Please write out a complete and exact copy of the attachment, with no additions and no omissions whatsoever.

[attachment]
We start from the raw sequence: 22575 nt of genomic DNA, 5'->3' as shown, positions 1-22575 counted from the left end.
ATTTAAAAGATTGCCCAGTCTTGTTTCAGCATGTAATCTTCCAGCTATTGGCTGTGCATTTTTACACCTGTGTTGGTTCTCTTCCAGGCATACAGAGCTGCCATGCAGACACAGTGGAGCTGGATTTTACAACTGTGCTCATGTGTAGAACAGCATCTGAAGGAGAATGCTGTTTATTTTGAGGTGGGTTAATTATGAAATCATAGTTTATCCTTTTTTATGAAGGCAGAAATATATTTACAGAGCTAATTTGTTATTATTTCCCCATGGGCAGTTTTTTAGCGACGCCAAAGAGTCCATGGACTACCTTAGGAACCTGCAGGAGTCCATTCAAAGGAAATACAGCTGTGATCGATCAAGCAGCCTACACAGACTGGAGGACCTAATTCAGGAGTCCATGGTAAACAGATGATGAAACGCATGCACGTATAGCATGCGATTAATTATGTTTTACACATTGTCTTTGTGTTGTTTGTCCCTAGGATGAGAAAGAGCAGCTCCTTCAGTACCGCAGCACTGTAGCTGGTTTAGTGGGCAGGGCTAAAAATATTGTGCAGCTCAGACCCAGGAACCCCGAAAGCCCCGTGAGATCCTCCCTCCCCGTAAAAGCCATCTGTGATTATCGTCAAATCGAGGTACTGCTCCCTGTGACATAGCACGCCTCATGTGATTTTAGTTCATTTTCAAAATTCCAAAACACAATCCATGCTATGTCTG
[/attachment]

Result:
We start from the raw sequence: 22575 nt of genomic DNA, 5'->3' as shown, positions 1-22575 counted from the left end.
ATTTAAAAGATTGCCCAGTCTTGTTTCAGCATGTAATCTTCCAGCTATTGGCTGTGCATTTTTACACCTGTGTTGGTTCTCTTCCAGGCATACAGAGCTGCCATGCAGACACAGTGGAGCTGGATTTTACAACTGTGCTCATGTGTAGAACAGCATCTGAAGGAGAATGCTGTTTATTTTGAGGTGGGTTAATTATGAAATCATAGTTTATCCTTTTTTATGAAGGCAGAAATATATTTACAGAGCTAATTTGTTATTATTTCCCCATGGGCAGTTTTTTAGCGACGCCAAAGAGTCCATGGACTACCTTAGGAACCTGCAGGAGTCCATTCAAAGGAAATACAGCTGTGATCGATCAAGCAGCCTACACAGACTGGAGGACCTAATTCAGGAGTCCATGGTAAACAGATGATGAAACGCATGCACGTATAGCATGCGATTAATTATGTTTTACACATTGTCTTTGTGTTGTTTGTCCCTAGGATGAGAAAGAGCAGCTCCTTCAGTACCGCAGCACTGTAGCTGGTTTAGTGGGCAGGGCTAAAAATATTGTGCAGCTCAGACCCAGGAACCCCGAAAGCCCCGTGAGATCCTCCCTCCCCGTAAAAGCCATCTGTGATTATCGTCAAATCGAGGTACTGCTCCCTGTGACATAGCACGCCTCATGTGATTTTAGTTCATTTTCAAAATTCCAAAACACAATCCATGCTATGTCTG